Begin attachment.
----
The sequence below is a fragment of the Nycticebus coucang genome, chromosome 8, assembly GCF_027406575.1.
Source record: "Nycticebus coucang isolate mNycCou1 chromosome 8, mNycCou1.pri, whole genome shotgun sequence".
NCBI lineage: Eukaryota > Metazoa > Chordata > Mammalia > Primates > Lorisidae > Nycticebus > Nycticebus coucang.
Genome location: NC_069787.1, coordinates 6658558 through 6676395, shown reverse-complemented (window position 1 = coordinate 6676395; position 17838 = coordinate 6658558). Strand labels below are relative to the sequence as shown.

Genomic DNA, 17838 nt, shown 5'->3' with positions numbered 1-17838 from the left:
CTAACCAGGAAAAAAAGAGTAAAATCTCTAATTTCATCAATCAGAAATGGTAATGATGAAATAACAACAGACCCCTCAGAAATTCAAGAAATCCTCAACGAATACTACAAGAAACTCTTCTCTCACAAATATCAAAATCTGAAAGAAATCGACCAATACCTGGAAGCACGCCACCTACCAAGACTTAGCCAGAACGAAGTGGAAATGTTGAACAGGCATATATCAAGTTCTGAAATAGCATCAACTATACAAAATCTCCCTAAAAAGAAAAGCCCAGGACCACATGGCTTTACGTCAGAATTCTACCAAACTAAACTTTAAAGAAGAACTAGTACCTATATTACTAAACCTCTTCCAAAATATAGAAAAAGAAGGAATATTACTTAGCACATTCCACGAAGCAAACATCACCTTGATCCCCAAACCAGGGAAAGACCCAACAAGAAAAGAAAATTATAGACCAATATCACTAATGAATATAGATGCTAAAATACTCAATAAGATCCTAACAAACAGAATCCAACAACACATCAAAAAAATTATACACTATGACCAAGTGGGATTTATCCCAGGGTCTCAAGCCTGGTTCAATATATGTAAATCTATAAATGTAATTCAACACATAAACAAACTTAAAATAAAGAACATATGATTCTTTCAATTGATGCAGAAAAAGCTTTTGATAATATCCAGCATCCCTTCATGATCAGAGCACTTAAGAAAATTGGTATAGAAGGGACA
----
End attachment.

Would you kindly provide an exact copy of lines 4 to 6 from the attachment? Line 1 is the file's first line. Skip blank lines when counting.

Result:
Genome location: NC_069787.1, coordinates 6658558 through 6676395, shown reverse-complemented (window position 1 = coordinate 6676395; position 17838 = coordinate 6658558). Strand labels below are relative to the sequence as shown.

Genomic DNA, 17838 nt, shown 5'->3' with positions numbered 1-17838 from the left:
CTAACCAGGAAAAAAAGAGTAAAATCTCTAATTTCATCAATCAGAAATGGTAATGATGAAATAACAACAGACCCCTCAGAAATTCAAGAAATCCTCAACGAATACTACAAGAAACTCTTCTCTCACAAATATCAAAATCTGAAAGAAATCGACCAATACCTGGAAGCACGCCACCTACCAAGACTTAGCCAGAACGAAGTGGAAATGTTGAACAGGCATATATCAAGTTCTGAAATAGCATCAACTATACAAAATCTCCCTAAAAAGAAAAGCCCAGGACCACATGGCTTTACGTCAGAATTCTACCAAACTAAACTTTAAAGAAGAACTAGTACCTATATTACTAAACCTCTTCCAAAATATAGAAAAAGAAGGAATATTACTTAGCACATTCCACGAAGCAAACATCACCTTGATCCCCAAACCAGGGAAAGACCCAACAAGAAAAGAAAATTATAGACCAATATCACTAATGAATATAGATGCTAAAATACTCAATAAGATCCTAACAAACAGAATCCAACAACACATCAAAAAAATTATACACTATGACCAAGTGGGATTTATCCCAGGGTCTCAAGCCTGGTTCAATATATGTAAATCTATAAATGTAATTCAACACATAAACAAACTTAAAATAAAGAACATATGATTCTTTCAATTGATGCAGAAAAAGCTTTTGATAATATCCAGCATCCCTTCATGATCAGAGCACTTAAGAAAATTGGTATAGAAGGGACA